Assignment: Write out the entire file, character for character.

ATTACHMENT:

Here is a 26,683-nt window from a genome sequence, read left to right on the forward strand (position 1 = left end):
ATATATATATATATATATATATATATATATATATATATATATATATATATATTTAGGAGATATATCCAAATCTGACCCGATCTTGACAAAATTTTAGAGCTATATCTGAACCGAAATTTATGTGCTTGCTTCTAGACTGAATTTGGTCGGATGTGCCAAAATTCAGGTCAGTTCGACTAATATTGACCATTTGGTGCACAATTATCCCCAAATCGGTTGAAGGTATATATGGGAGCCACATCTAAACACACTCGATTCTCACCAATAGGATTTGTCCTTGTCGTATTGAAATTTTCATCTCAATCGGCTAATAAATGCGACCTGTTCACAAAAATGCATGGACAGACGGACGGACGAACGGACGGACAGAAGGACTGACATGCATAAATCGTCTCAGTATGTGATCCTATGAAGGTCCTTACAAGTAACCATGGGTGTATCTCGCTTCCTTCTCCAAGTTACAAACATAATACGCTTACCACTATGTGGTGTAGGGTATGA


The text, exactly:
Here is a 26,683-nt window from a genome sequence, read left to right on the forward strand (position 1 = left end):
ATATATATATATATATATATATATATATATATATATATATATATATATATATTTAGGAGATATATCCAAATCTGACCCGATCTTGACAAAATTTTAGAGCTATATCTGAACCGAAATTTATGTGCTTGCTTCTAGACTGAATTTGGTCGGATGTGCCAAAATTCAGGTCAGTTCGACTAATATTGACCATTTGGTGCACAATTATCCCCAAATCGGTTGAAGGTATATATGGGAGCCACATCTAAACACACTCGATTCTCACCAATAGGATTTGTCCTTGTCGTATTGAAATTTTCATCTCAATCGGCTAATAAATGCGACCTGTTCACAAAAATGCATGGACAGACGGACGGACGAACGGACGGACAGAAGGACTGACATGCATAAATCGTCTCAGTATGTGATCCTATGAAGGTCCTTACAAGTAACCATGGGTGTATCTCGCTTCCTTCTCCAAGTTACAAACATAATACGCTTACCACTATGTGGTGTAGGGTATGA